Secondly he appears to be blatantly attempting to break the law by handing out transcripts.? I can see no defence under the section for handing out transcripts.

Obviously this opinion is on an all care no responsibility basis as I can only spend so much of work time researching media malfeasance – and given it is off the cuff I would prefer not to be named if you want to push this angle.

Outrageous spin

Look at this outrageous spin from Jonathan Milne at the Herald on Sunday:

It started with an innocent mistake by a cameraman, unable to retrieve his radio microphone from the table as the media were herded out.

When he tried to get it back afterwards, one of Key’s staff told him it had been handed to police. It hadn’t occurred to him that it might have picked up the conversation – till he returned to his office and realised he had inadvertently recorded the conversation.

This is unadulterated horsehit. It flies in the face of other articles and statements from both the cameraman and the Herald on Sunday.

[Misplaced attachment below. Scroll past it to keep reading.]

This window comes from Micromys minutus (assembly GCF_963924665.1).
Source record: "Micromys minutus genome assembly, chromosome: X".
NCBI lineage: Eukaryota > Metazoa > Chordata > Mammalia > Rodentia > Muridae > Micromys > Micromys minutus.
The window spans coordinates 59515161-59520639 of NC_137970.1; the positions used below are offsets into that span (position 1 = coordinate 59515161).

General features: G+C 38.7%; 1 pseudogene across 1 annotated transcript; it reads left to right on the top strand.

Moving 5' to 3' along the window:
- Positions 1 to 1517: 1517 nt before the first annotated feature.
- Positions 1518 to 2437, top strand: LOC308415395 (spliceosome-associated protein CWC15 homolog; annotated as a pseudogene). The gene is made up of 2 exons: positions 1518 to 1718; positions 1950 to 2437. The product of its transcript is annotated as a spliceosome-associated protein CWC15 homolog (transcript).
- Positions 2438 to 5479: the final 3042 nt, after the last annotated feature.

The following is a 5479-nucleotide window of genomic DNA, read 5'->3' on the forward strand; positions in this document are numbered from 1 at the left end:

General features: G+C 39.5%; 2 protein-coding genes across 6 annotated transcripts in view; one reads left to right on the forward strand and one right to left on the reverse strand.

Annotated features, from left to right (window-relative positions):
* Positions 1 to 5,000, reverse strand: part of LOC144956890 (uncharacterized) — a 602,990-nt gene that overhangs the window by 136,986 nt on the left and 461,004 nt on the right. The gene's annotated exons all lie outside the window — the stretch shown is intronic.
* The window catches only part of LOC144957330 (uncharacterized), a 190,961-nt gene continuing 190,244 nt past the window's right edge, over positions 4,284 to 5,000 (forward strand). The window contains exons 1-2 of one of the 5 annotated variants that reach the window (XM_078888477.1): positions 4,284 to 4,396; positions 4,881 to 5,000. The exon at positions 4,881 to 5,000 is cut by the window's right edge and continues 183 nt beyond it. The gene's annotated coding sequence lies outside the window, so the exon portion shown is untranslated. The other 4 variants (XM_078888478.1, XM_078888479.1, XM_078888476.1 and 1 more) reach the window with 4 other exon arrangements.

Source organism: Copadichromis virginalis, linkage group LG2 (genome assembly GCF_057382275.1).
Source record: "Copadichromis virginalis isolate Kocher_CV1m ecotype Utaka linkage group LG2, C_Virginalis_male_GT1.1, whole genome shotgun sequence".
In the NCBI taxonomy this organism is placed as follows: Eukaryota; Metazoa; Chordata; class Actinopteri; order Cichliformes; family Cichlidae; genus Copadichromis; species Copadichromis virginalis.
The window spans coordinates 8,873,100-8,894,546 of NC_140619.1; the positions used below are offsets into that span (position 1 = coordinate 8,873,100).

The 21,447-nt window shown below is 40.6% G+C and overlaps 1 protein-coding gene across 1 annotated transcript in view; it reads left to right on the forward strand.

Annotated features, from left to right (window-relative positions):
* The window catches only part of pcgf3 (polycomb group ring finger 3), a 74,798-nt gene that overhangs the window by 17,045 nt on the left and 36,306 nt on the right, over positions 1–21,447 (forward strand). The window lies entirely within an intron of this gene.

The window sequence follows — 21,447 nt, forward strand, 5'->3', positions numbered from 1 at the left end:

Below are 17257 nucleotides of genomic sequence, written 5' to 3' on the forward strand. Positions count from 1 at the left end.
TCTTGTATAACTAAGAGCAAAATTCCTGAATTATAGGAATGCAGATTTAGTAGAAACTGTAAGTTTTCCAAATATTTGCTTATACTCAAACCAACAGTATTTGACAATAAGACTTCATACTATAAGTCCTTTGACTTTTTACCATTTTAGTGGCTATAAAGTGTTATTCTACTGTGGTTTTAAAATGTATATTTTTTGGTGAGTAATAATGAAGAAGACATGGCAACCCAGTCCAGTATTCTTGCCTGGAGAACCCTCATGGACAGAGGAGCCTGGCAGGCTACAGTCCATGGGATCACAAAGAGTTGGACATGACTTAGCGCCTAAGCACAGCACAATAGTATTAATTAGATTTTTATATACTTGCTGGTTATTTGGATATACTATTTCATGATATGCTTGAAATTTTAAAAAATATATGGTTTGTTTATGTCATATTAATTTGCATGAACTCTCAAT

I think when the true facts of the cameraman’s actions make the light of day Jonathan Milne is going to feel very silly indeed with those statements.

The Herald on Sunday has been caught pants down and they are trying to minimise the damage.

Intentional or Unintentional? Ctd

The Herald on Sunday keeps on using the word “intentional” in an attempt to minimise what is increasingly looking like a deliberate act.

It is a bit hard to reconcile their excuses when the main suspect admits as much on his Facebook wall:

Intentional or Unintentional?

From a comment at Kiwiblog, you be the judge:

From the Herald article:

The freelance cameraman who made the recording, whom the paper has agreed not to name, said the recording had been made accidentally after he was stopped by Key?s security staff from recovering the recording device. It transmitted the recording to the camera operator?s equipment but he did not discover until later.

The ?freelance cameraman? appears to be blatantly lying here (and perhaps this is one reason why the Herald decided not to publish the contents, as it was questionably acquired and they know it).